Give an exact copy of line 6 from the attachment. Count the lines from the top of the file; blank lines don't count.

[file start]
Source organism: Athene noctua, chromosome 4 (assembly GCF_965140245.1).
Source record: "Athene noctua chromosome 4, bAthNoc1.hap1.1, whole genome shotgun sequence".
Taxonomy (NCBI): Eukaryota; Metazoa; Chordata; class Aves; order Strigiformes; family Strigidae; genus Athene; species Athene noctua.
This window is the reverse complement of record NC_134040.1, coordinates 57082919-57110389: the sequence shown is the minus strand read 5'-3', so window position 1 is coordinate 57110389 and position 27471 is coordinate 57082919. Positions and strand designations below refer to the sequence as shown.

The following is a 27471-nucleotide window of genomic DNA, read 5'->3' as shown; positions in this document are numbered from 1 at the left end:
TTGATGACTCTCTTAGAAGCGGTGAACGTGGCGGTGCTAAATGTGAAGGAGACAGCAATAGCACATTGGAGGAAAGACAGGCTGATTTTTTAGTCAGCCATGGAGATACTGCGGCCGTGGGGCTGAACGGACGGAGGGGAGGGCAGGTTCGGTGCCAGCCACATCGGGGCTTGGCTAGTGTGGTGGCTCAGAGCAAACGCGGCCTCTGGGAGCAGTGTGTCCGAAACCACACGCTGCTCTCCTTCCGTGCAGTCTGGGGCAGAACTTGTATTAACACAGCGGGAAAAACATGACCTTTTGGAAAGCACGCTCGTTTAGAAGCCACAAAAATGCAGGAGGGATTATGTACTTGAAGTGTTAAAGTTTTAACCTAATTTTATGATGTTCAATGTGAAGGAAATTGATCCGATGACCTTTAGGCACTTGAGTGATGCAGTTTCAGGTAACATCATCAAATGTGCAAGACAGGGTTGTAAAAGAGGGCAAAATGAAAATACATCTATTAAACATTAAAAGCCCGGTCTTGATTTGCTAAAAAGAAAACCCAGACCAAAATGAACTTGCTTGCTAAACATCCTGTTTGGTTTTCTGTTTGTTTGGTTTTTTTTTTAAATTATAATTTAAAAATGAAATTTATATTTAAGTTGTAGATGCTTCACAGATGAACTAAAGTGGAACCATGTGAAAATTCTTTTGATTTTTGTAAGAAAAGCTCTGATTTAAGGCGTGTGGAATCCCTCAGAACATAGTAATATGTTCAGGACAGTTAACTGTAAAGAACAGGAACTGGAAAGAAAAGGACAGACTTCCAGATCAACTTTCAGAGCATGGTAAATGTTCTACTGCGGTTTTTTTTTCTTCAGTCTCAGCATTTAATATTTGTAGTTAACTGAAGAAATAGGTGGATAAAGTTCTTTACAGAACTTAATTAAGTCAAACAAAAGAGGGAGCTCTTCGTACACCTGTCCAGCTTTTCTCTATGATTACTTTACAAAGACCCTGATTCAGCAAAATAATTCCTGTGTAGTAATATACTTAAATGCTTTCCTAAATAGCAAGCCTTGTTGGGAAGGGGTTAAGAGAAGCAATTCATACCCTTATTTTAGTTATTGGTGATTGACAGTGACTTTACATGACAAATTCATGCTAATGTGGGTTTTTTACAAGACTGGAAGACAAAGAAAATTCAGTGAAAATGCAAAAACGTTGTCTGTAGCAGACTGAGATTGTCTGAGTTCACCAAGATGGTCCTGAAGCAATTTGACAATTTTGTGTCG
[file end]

TTGATGACTCTCTTAGAAGCGGTGAACGTGGCGGTGCTAAATGTGAAGGAGACAGCAATAGCACATTGGAGGAAAGACAGGCTGATTTTTTAGTCAGCCATGGAGATACTGCGGCCGTGGGGCTGAACGGACGGAGGGGAGGGCAGGTTCGGTGCCAGCCACATCGGGGCTTGGCTAGTGTGGTGGCTCAGAGCAAACGCGGCCTCTGGGAGCAGTGTGTCCGAAACCACACGCTGCTCTCCTTCCGTGCAGTCTGGGGCAGAACTTGTATTAACACAGCGGGAAAAACATGACCTTTTGGAAAGCACGCTCGTTTAGAAGCCACAAAAATGCAGGAGGGATTATGTACTTGAAGTGTTAAAGTTTTAACCTAATTTTATGATGTTCAATGTGAAGGAAATTGATCCGATGACCTTTAGGCACTTGAGTGATGCAGTTTCAGGTAACATCATCAAATGTGCAAGACAGGGTTGTAAAAGAGGGCAAAATGAAAATACATCTATTAAACATTAAAAGCCCGGTCTTGATTTGCTAAAAAGAAAACCCAGACCAAAATGAACTTGCTTGCTAAACATCCTGTTTGGTTTTCTGTTTGTTTGGTTTTTTTTTTAAATTATAATTTAAAAATGAAATTTATATTTAAGTTGTAGATGCTTCACAGATGAACTAAAGTGGAACCATGTGAAAATTCTTTTGATTTTTGTAAGAAAAGCTCTGATTTAAGGCGTGTGGAATCCCTCAGAACATAGTAATATGTTCAGGACAGTTAACTGTAAAGAACAGGAACTGGAAAGAAAAGGACAGACTTCCAGATCAACTTTCAGAGCATGGTAAATGTTCTACTGCGGTTTTTTTTTCTTCAGTCTCAGCATTTAATATTTGTAGTTAACTGAAGAAATAGGTGGATAAAGTTCTTTACAGAACTTAATTAAGTCAAACAAAAGAGGGAGCTCTTCGTACACCTGTCCAGCTTTTCTCTATGATTACTTTACAAAGACCCTGATTCAGCAAAATAATTCCTGTGTAGTAATATACTTAAATGCTTTCCTAAATAGCAAGCCTTGTTGGGAAGGGGTTAAGAGAAGCAATTCATACCCTTATTTTAGTTATTGGTGATTGACAGTGACTTTACATGACAAATTCATGCTAATGTGGGTTTTTTACAAGACTGGAAGACAAAGAAAATTCAGTGAAAATGCAAAAACGTTGTCTGTAGCAGACTGAGATTGTCTGAGTTCACCAAGATGGTCCTGAAGCAATTTGACAATTTTGTGTCG